The number of older people who live alone at home continues to climb: 13 million in 2015. And for women over 75, the numbers are even more shocking. 45% live alone, according to a recent Philadelphia Inquirer article.
that discusses the negative impact of aging at home — both on parents and their adult Boomer children. Many seniors aren’t living safely, yet they refuse to move or even accept basic help. Their adult children essentially become their assisted living plan, putting emotional and physical strain on that caregiver.
It’s an all too-familiar story for Jim, a Baby Boomer living in Pennsylvania. Like the adult children in the article, he’s dealing with a parent in poor health who refuses to move from the family home. At 85, his mother’s serious health conditions include chronic leukemia and Parkinson’s disease. She stills drives and recently came home with a scrape on her car, which she says she got by “hitting the mailbox.” (According to Jim, the scrape doesn’t look like it’s in the right place for that.)
For several years, Jim’s mother has toured retirement communities — and she even chose one — but has made excuses that she couldn’t move because she needed to get the house ready to sell. The “getting ready” process has dragged on and on, but his mom never seems to move forward. Family members have painted and cleared out, but there’s always more to do. Essentially, Jim says, “She’s making a decision by not making a decision.”
Why is Jim’s mom dragging her feet? One reason could be outdated perceptions about senior living. “Many older adults don't like the idea of someone telling them when they'll have their first cup of coffee or turn out the lights at night,” the Inquirer article states. They don’t understand that senior living communities are not like the nursing home of old where they once visited their grandparents.
Another reason could be a fear of losing control. While Jim tries to coax his mother to move, he’s frequently attempted to arrange at-home services to make her life easier in the interim. But even conveniences that younger generations have embraced get a firm “no.”
When Jim suggests grocery delivery, his mother says, “I’m not at that stage yet.”
Would she like a home health aide? “Sorry. I’m not at that stage yet.”
How about simple house-cleaning? “I’m not at that stage yet.”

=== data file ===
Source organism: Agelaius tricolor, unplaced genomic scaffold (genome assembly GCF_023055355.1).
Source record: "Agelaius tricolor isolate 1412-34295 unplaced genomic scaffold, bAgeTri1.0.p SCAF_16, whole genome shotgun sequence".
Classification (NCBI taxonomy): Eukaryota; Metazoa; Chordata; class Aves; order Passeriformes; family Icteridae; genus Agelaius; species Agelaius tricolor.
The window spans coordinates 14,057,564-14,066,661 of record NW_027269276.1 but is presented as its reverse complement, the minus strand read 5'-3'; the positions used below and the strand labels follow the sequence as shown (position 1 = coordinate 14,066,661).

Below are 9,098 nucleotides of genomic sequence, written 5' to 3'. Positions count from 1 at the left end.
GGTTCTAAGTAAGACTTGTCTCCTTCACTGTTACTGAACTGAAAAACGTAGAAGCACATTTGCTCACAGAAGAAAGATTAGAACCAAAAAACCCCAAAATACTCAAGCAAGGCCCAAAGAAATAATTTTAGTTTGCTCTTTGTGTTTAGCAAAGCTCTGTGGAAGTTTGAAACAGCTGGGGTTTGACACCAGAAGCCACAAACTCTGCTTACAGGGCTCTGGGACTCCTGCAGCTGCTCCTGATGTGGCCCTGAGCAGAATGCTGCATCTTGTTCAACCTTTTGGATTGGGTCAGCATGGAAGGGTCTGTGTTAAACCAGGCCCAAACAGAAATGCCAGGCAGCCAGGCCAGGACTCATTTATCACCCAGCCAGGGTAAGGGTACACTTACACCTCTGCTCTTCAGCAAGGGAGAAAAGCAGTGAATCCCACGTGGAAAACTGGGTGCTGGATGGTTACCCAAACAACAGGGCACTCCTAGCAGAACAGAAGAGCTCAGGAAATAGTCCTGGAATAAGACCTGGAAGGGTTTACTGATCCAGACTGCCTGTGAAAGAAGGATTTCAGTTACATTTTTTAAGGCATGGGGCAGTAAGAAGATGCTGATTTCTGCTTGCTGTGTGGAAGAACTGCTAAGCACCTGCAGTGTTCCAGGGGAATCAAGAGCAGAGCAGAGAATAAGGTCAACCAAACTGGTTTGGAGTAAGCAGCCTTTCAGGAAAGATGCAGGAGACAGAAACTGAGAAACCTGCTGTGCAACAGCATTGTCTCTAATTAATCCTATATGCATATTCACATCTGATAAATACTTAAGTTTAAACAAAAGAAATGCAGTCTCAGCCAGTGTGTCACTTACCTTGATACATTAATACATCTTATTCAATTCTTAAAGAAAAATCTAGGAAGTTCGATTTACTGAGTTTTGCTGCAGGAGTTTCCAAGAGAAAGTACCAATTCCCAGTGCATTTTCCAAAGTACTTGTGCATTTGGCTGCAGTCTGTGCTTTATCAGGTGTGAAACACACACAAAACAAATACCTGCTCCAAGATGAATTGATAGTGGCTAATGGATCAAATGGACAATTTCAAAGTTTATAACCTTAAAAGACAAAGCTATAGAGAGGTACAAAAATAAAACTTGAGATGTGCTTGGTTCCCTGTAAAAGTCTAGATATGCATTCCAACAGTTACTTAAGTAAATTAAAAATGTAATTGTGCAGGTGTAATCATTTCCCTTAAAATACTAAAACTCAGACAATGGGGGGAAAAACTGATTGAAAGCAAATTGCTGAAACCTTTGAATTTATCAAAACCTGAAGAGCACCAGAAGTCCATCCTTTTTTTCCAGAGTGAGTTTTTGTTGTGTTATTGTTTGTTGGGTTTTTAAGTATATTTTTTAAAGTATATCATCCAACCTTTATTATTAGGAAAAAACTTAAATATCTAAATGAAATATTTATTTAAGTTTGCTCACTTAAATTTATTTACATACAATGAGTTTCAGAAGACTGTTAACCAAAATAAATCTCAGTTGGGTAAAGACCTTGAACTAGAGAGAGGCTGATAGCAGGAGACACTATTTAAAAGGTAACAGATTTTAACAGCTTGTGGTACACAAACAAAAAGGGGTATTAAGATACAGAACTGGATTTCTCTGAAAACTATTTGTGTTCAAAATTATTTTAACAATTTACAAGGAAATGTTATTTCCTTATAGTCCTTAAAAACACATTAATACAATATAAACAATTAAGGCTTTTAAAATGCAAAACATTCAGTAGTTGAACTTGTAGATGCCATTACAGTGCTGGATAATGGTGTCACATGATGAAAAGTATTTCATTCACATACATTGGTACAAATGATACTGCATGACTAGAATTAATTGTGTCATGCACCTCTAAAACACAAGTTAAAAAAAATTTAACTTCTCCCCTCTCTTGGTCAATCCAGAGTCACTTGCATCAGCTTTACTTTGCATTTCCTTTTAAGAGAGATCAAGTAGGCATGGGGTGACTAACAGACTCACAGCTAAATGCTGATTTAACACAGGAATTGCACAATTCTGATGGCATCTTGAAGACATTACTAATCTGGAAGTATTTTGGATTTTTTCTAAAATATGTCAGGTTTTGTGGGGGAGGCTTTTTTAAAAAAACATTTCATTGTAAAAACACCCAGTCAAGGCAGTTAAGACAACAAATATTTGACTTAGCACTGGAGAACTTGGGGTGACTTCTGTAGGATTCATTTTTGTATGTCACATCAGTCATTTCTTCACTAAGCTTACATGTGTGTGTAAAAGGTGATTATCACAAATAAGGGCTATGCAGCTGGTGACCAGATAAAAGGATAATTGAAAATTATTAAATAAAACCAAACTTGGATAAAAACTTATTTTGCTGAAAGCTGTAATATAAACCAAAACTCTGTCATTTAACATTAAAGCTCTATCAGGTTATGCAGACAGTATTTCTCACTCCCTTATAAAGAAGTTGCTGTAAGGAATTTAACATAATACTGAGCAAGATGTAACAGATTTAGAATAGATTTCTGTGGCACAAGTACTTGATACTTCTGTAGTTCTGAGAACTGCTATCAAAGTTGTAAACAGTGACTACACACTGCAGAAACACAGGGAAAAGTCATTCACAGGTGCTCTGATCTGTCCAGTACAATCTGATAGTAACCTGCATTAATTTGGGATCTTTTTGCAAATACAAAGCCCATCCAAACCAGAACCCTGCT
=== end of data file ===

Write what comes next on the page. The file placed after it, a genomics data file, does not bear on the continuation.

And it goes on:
Jim feels that, behind his mother’s refusal to accept any type of help is her fear of losing control. “The minute she gives in and accepts help, she’s afraid she’s going to go downhill a lot faster,” he says.
If his mother’s strongest emotion is fear, Jim’s is guilt. “If my mom falls and breaks a hip and gets forced into a nursing home, I know I’m going to blame myself because I didn’t do enough,” he says.
How can we, as marketers, help families in this situation? Not only by providing in-home and retirement community services, but by strategically marketing them with an educational component that addresses seniors’ fears of forfeiting control.
Their Baby Boomer children are in need of support as well. Jim, who suffers from headaches and insomnia, feels that his stress could be reduced by “some kind of aging expert with whom I could consult.”
He’s tried to reach out to local and state departments of aging but has gotten the runaround. “Fortunately, a secretary who answered the phone was extremely helpful,” he recalls. “She said that what I’m dealing with is very common and that the main issue is that families don’t cooperate.”
One of the most common times for opening the family dialogue is coming up: the holidays, when families get together and many times see a change in their parents’ abilities. Marketers of all types of senior services can help prepare families for that difficult holiday talk by arming them with strategies for overcoming their parents’ objections and fears.